The Human Eye - Our Prime lenses

in Academic
By sachin/Sachin (1,112) Send mail to this user on September 19, 2002 9:36:50 PM CDT

Introduction
Trivia of the Eye
Calculations Of Focal Length, Aperture
Why is 50mm lens "normal" for 35mm film?
Seeing in Seeing. "Normally" speaking.
Other Lenses
Acknowledgments and Disclaimers
Resources

Introduction

I am neither an optometrist nor a doctor. But I can surf the web when I am curious. Through this article I wish to share with you the information I garnered from the internet.
The human eye has been touted as the pinnacle of evolution. One of the most complicated part of the human anatomy. It provides us with one of the senses. This sense of sight is perhaps key to human survival since humankind and its ancestors first roamed this planet.

In this article, I will try to compare the human eye, with the second most important tool of the photographer. The Lens.
I will recite interesting trivia and when necessary, boring equations. I will digress and briefly meander through my assumptions about the evolution of the human eye and in the end, talk a little bit about the other lenses.

This article is geared more towards newer entrants into the field of photography. Experianced photographers CAN find interesting trivia or answers to questions they never asked themselves.

 

Trivia of the Eye

  • The maximum aperture of a cat's eye is about f/0.9
  • The maximum aperture of a human eye is about f/2.1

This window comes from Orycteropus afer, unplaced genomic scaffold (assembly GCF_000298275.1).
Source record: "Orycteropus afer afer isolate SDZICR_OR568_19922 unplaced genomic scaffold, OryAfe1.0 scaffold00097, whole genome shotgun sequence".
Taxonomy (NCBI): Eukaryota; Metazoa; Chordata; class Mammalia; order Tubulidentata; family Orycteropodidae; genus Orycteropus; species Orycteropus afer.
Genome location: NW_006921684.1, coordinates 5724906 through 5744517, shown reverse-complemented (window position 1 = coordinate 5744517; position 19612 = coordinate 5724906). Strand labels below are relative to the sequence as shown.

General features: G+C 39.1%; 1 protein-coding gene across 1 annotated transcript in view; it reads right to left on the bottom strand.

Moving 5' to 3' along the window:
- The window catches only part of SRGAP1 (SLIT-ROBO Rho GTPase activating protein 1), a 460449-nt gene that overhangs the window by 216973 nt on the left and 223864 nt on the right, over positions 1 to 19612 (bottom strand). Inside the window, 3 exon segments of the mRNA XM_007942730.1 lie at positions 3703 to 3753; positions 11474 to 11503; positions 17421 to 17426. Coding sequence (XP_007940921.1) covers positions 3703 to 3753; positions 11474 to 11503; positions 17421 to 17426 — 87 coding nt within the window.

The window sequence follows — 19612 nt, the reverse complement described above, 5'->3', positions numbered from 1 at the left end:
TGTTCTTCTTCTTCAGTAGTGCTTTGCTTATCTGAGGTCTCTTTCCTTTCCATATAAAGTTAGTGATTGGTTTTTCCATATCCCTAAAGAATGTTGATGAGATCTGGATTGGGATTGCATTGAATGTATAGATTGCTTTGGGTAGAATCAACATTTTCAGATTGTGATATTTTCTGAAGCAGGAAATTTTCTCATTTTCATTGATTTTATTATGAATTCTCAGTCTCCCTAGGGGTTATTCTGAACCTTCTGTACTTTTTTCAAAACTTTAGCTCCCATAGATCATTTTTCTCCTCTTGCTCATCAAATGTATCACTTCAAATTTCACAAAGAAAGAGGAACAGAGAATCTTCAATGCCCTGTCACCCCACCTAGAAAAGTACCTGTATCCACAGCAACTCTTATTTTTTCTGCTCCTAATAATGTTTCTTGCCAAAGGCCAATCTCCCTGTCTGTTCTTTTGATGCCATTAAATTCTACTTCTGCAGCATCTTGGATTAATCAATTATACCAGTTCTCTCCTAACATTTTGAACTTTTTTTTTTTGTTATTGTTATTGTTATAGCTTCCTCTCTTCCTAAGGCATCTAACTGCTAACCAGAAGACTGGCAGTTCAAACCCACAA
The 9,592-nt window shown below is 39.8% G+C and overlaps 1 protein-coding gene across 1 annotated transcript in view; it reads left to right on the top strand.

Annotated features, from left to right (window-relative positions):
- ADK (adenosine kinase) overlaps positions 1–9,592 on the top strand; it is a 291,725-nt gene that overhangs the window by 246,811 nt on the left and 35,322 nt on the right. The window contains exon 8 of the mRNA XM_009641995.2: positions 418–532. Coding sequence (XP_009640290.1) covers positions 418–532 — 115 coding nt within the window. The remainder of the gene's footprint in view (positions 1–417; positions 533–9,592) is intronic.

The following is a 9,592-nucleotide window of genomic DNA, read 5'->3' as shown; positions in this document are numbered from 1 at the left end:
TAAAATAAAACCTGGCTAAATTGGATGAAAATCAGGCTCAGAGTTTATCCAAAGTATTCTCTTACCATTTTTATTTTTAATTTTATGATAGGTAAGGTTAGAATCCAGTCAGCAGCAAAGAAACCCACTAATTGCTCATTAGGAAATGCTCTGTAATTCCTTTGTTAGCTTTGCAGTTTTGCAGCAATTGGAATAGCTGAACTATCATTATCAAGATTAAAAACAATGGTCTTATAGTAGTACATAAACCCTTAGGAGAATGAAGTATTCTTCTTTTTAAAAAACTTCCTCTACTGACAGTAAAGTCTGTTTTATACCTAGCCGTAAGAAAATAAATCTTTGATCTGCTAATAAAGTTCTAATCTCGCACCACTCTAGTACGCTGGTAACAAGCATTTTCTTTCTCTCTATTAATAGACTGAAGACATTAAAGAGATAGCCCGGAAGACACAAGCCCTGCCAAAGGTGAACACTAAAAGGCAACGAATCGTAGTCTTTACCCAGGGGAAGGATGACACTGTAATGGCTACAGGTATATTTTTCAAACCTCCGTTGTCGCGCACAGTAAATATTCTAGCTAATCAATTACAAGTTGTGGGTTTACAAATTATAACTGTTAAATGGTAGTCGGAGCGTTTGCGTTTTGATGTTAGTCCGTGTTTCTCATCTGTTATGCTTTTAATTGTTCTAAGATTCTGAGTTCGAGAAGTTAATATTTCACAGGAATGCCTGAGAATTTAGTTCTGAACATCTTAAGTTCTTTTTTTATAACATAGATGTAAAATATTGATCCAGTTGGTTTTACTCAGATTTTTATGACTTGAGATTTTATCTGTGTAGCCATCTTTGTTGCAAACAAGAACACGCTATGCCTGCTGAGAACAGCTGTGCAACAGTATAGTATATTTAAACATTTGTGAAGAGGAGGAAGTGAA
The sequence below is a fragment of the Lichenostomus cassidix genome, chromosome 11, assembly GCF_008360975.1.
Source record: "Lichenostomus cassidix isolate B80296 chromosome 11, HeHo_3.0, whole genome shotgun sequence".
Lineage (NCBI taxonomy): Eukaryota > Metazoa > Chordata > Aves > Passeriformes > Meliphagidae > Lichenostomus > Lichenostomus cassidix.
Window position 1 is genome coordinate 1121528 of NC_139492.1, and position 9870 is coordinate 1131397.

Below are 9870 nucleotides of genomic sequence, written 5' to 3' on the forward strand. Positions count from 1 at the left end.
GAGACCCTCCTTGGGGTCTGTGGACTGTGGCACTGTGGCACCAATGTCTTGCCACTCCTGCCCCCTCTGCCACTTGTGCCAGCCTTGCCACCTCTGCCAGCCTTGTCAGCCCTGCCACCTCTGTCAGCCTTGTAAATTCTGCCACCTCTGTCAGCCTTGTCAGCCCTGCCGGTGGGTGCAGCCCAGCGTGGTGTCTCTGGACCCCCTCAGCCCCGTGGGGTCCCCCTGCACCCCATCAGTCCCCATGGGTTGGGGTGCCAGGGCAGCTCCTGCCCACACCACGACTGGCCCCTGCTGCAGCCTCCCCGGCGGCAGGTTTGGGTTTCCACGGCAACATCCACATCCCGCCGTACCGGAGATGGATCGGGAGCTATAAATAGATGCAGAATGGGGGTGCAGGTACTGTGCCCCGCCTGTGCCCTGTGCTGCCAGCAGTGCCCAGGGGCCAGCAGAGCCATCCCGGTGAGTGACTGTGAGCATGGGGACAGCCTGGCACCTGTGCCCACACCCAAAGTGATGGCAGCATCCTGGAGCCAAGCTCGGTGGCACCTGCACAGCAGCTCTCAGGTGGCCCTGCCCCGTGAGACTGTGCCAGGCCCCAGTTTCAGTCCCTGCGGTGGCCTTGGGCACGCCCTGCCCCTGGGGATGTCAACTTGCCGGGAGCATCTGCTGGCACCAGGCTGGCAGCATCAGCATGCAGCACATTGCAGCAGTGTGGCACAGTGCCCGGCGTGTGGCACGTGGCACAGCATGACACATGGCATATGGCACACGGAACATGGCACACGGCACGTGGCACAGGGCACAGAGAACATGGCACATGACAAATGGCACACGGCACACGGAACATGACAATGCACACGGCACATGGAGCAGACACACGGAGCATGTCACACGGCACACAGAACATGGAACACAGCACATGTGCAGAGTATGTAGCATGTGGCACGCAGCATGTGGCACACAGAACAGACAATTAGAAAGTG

• The minimum aperture of a human eye is about f/11 or f/8.6
  • The focal length of a human eye is about 17.2mm (It varies from person to person like all information given here)
  • The ASA of the retina is higher than most films produces today. Infact a few dozen photos can be registered by the eye through the retina. Take that Fuji! Take that Kodak!
  • The colors are captured by cone-shaped cells in the eyes while the intensity is measured by rod-shaped cells.
  • Rabbits are far-sighted. That's why they get scared of airplanes flying far in the sky. Evolution's way of keeping rabbits aware of hawks and other high-flying predators!
  • Rabbits have almsot 360 degrees of field of vision. They can almost see what's happening behind their heads!
  • Some birds have monocular vision. What they can see with one eye, they cannot see with the other(just like the rabbits). This way they can see more of their environment and look out for predators or prey.
  • Raptors (hawks, eagles) have binocular vision, like us humans. There is a large overlap between the fields of vision of both the eyes. This helps them to see a sharper image (also helps in calculating distance).

 

Calculations Of Focal Length, Aperture

Some of my reasoning about the human eye's focal length:
According to the Magill's Medical Guide Revised Edition; Brain. Salem Press, 1998: 608, the human eye measures about 24.5 mm from the front to back. So all the light that enters the human eye, has less than 24.5mm to converge to a focus. That is, parallel light rays, have less than 24.5mm to convrege to a point. So the human eye's focal length, has to be less than, or equal to, 24.5mm. Are you still with me?:)